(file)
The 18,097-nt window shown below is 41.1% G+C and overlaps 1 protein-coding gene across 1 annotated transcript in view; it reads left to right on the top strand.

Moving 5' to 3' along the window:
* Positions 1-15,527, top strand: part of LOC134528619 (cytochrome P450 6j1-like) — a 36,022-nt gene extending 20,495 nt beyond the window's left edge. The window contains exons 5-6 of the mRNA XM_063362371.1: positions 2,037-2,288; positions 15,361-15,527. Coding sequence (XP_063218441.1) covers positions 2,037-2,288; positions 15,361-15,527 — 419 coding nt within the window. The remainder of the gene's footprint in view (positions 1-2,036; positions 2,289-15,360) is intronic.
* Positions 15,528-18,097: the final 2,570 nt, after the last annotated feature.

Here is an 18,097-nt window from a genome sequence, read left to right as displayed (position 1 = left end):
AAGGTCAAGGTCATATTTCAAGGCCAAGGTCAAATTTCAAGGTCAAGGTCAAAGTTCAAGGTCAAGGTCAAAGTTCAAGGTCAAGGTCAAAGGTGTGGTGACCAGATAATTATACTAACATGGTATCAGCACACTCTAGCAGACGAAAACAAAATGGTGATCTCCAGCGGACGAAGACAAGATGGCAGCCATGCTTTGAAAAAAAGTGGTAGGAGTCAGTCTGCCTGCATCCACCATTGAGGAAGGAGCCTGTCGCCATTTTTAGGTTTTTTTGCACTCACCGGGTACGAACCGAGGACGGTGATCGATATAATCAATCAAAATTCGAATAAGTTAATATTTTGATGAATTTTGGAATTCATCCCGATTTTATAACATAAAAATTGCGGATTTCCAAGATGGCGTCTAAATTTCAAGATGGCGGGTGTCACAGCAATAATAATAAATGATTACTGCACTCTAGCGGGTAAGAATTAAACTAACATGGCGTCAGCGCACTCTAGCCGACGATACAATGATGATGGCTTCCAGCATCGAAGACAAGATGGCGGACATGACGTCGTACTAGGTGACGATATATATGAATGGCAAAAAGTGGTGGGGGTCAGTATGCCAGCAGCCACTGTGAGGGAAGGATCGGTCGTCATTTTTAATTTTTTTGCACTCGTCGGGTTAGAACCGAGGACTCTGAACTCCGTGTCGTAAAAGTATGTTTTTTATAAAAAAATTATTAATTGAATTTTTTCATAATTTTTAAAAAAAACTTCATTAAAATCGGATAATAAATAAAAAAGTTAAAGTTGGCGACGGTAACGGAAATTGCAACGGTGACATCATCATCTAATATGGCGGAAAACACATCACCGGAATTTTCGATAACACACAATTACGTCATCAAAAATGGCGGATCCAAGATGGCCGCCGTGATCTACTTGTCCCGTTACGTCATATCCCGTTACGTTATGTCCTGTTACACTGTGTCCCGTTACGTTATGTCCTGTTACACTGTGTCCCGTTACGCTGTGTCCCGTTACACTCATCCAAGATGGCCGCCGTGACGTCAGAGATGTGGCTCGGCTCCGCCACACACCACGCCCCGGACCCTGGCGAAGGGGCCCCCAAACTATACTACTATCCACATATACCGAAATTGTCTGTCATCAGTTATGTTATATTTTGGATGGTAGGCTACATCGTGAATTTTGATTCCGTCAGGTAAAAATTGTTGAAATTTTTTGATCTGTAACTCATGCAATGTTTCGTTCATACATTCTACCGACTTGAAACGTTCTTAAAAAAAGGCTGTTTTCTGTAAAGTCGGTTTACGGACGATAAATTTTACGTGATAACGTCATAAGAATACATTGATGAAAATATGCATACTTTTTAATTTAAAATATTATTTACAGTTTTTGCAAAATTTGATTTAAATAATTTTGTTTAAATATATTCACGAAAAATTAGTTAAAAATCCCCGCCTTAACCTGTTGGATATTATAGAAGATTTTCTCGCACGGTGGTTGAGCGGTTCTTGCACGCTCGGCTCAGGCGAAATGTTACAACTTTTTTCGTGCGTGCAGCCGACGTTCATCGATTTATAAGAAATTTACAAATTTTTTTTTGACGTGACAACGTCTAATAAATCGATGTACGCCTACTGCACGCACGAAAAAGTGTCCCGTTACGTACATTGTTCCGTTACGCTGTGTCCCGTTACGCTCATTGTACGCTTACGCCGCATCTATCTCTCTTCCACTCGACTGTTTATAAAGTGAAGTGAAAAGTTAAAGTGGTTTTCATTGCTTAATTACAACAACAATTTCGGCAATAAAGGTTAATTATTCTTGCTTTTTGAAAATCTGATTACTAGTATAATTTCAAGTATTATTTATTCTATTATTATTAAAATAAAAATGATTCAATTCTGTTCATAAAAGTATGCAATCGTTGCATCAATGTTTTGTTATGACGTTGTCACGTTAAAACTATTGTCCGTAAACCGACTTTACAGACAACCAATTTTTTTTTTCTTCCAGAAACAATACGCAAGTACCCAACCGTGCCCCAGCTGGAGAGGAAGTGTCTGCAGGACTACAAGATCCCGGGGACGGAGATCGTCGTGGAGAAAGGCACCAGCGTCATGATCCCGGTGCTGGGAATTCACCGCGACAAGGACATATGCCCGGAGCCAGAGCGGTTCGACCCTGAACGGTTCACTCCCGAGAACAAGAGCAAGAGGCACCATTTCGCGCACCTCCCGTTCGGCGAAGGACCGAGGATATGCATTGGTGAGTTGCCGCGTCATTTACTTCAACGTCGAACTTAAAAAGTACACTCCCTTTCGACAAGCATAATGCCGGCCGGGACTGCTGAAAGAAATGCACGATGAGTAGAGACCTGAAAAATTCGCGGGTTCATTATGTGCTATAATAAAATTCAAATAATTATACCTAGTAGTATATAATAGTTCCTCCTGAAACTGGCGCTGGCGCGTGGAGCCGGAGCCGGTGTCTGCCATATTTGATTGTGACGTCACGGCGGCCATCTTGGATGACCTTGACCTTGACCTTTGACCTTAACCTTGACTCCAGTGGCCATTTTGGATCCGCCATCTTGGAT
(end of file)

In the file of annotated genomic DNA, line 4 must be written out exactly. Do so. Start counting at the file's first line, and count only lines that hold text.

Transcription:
* Positions 15,528-18,097: the final 2,570 nt, after the last annotated feature.